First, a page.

Aug 18, 2010

Ender's Game - Orson Scott Card

Ender's Game is not easy to review, and I expect to fail miserably in the task. Thing is, everybody knows this book. It is among the most important works of Science Fiction, and it's almost impossible to say anything new about it. So I won't even try. I will just go with the flow and see where it takes me.

Andrew "Ender" Wiggin is a child prodigy growing up in a near future Earth that has suffered horribly in the first wars with the alien Formics - usually called "buggers" - and is now preparing for an inevitable last conflict, united under the shaky alliance of the Hegemon, the Polemarch and the Strategos who compete for dominance while developing the International Fleet. In a world where strict birth-control laws are in place, Ender is a third child - an exception that earns him hatred and isolation from his peers. He is soon selected by the IF to train in the elite Battle School - a space station orbiting Earth, where genius children are prepared to lead Humanity's armies in the war against the buggers. But from the very beginning Ender is forced to use all his intellectual powers to win in a game more deadly than anything he has faced back on Earth. A game created by the grown-ups and as such - infinitely unfair.

It is easy not to like Orson Scott Card. In fact, he makes it exceedingly easy with all his bigotry, homophobia, religious zeal etc. etc. etc. To be perfectly honest, I stopped keeping track of his outbursts a long time ago. The reason? I don't want to know. I don't want this knowledge to cloud my perception of his earlier books. Because they - and especially Ender's Game - are among the greatest examples of SF ever written.

There are any number of ways to perceive this book. It has been banned from high schools for its themes (real and imagined both), and it has been used in teaching courses in military schools. It has been praised for the realistic way it depicts gifted children, and it has been ridiculed for the unrealistic way it depicts gifted children. It is accused of being an undercover justification of Adolf Hitler's actions, and it is a beloved symbol for intelligent children wishing to be treated as equals to adults.

But Ender's Game is - above all else - a novel that a lot of readers take personally, and that is the reason why people are so passionate about it. Like Card himself says in an introduction for the book, kids love it not because they love Ender or pity him (as most adult readers do), but because they are Ender. He rings true to them as he rang true to me when I first read the novel in my early teens. And - again as Card says in the introduction - this is possibly among the chief reasons for many cases of adults disliking Ender's Game. Because the recognition that a child could be that intelligent and perceptive, that aware, takes a lot of us to a scary place - one we may not wish to visit. Sure, Ender is an exaggeration - a 7-year old acting like a 40-year old - but at the same time he isn't. He is a lonely child doing the best he can under a pressure that no human being should endure. And he feels a child to the reader.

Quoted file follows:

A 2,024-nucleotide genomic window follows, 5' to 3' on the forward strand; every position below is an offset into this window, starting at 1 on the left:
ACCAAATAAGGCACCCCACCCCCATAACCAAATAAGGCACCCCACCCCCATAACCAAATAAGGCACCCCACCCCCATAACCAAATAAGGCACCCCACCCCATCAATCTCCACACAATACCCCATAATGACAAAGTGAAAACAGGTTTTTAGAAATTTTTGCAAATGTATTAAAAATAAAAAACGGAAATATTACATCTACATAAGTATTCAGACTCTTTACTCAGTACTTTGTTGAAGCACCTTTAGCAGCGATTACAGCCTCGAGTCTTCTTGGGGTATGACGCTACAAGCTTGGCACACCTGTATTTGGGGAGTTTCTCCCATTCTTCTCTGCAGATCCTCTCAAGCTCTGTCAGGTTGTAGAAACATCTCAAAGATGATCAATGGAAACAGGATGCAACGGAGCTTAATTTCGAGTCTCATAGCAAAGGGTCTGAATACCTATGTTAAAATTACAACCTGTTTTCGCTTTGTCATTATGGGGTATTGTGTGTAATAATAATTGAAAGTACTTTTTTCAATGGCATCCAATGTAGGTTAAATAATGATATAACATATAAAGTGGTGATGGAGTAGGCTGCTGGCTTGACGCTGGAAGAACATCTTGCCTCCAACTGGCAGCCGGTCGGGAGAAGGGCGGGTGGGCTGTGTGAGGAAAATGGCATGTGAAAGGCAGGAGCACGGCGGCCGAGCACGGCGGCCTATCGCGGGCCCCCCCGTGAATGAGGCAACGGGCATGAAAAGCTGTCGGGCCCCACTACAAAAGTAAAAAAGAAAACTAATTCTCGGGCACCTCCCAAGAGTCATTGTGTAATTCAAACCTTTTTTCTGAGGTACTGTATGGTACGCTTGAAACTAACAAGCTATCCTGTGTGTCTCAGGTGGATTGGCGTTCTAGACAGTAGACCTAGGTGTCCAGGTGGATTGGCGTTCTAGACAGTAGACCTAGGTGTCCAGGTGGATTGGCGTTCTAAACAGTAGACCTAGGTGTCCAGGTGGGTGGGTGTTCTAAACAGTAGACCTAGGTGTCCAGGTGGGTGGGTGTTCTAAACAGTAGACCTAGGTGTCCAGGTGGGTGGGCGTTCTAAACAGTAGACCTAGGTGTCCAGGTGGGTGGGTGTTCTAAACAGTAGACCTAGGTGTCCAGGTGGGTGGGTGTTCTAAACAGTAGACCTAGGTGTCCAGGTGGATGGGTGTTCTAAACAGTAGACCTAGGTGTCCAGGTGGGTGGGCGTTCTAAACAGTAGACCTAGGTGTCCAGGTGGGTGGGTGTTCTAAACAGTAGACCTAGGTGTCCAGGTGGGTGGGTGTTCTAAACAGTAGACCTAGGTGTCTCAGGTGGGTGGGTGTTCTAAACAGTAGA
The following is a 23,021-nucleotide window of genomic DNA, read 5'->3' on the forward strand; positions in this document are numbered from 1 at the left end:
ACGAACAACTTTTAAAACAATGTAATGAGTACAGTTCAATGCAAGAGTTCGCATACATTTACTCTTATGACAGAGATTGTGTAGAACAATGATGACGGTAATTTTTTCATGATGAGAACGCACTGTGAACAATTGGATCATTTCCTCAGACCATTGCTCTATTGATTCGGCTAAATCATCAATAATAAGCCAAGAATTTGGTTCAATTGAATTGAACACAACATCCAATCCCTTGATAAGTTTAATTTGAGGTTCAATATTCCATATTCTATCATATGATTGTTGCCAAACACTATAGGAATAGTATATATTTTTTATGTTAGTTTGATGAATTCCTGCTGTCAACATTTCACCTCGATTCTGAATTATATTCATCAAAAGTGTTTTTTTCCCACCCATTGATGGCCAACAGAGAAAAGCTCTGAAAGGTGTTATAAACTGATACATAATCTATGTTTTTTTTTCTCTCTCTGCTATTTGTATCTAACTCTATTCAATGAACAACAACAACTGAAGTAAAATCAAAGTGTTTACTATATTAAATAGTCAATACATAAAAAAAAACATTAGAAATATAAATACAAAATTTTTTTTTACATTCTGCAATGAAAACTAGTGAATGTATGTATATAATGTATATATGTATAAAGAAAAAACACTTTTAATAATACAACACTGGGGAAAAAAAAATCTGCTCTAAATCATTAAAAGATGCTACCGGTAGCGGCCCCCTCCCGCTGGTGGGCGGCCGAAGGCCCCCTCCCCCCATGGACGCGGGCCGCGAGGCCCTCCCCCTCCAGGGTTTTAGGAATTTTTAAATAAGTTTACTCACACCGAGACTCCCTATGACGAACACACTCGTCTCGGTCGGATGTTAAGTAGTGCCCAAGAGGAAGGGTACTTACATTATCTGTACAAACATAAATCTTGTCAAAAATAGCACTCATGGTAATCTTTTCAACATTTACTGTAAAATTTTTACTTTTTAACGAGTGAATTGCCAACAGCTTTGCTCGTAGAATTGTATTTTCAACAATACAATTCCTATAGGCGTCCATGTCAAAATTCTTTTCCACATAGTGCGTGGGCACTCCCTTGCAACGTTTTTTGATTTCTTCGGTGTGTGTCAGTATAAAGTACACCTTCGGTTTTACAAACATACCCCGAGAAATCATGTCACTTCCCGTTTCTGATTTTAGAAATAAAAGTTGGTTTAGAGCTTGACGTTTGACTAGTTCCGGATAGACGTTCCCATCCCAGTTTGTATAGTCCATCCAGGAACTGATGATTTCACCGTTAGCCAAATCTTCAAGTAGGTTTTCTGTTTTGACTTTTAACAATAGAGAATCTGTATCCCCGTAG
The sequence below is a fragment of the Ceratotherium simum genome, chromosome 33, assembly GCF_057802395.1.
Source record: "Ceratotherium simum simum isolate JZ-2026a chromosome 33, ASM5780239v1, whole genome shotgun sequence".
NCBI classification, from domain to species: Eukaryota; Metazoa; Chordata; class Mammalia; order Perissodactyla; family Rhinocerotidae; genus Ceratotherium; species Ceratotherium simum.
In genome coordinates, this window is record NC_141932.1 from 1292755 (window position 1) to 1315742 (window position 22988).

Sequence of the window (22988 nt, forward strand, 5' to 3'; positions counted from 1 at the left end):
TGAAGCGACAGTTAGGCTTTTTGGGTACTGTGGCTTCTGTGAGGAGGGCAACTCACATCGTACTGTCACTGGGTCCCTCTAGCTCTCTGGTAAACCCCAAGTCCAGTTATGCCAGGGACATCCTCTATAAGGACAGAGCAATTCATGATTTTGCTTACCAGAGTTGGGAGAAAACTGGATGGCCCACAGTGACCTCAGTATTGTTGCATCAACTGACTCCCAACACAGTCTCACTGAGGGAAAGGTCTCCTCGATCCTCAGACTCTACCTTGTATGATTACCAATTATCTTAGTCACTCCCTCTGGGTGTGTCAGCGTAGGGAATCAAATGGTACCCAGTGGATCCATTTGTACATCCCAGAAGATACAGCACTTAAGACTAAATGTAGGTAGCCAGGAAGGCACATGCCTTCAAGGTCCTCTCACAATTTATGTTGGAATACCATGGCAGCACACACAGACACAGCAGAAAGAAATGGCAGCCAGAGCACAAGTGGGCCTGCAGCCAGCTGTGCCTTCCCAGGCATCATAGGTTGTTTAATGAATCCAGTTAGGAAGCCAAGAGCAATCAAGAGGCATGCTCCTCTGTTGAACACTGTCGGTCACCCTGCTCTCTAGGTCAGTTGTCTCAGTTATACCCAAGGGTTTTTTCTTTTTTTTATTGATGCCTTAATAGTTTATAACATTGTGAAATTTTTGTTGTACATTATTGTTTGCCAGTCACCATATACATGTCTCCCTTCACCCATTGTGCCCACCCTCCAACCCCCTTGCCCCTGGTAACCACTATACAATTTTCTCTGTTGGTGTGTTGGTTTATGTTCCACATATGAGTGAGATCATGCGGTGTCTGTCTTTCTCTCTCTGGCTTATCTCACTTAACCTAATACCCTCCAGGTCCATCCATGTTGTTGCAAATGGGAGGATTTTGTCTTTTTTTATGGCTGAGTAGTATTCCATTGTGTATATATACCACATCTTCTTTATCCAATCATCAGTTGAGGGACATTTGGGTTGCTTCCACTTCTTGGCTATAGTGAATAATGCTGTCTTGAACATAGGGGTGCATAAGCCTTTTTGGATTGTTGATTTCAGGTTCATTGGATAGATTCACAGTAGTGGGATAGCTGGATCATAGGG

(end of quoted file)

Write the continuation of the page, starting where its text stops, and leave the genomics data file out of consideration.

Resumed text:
Another topic that often pops up when discussing Ender's Game, is that of child abuse. How far can we go in the destruction of an innocent and immensely vulnerable human being while still being able to justify our need to do so? Is it "right" to do it? Does any end justify those means? The book gives no easy answer to those questions. Or - the other side of the coin - how far can Ender take his actions and still be considered "innocent" by the reader? A lot of criticism for the book is focused upon this problem. Ender is depicted as a child, and one manipulated by adults into becoming a mass murderer. Does he have a choice? Yes - in the end he does. But to me, this is a ridiculous criticism. Because even if Card's own opinion of Ender's morals and those of the people controlling him might remain unclear, Ender's vision of himself is perfectly obvious. In fact, the entire Speaker For the Dead trilogy is a direct result of the way he feels about what he does.

Ender's Game is a simply written book. It is plain and direct - quite on purpose, as Card wanted to avoid all the "literary" games and details that draw attention away from the story and characters. In a way, it is almost surgical in its decision to not sugarcoat anything, and the atmosphere of the book is at times painfully intense. The writing might be simple, but that makes it no less masterful, and even though that was Card's first novel, it is still among the very best the genre has to offer due to the wonderful marriage of ideas, character and style.

So, is Ender's Game still relevant today, 25 years after its publication? Most definitely. It is an important book, extremely complex and multifaceted in its simplicity, and as controversial as it is brilliantly written. Anyone who considers himself a reader of SF has to read it. Whether you will like it or not depends on what you will see in it. Chances are that whatever it is, it won't leave you indifferent.


No comments:

Post a Comment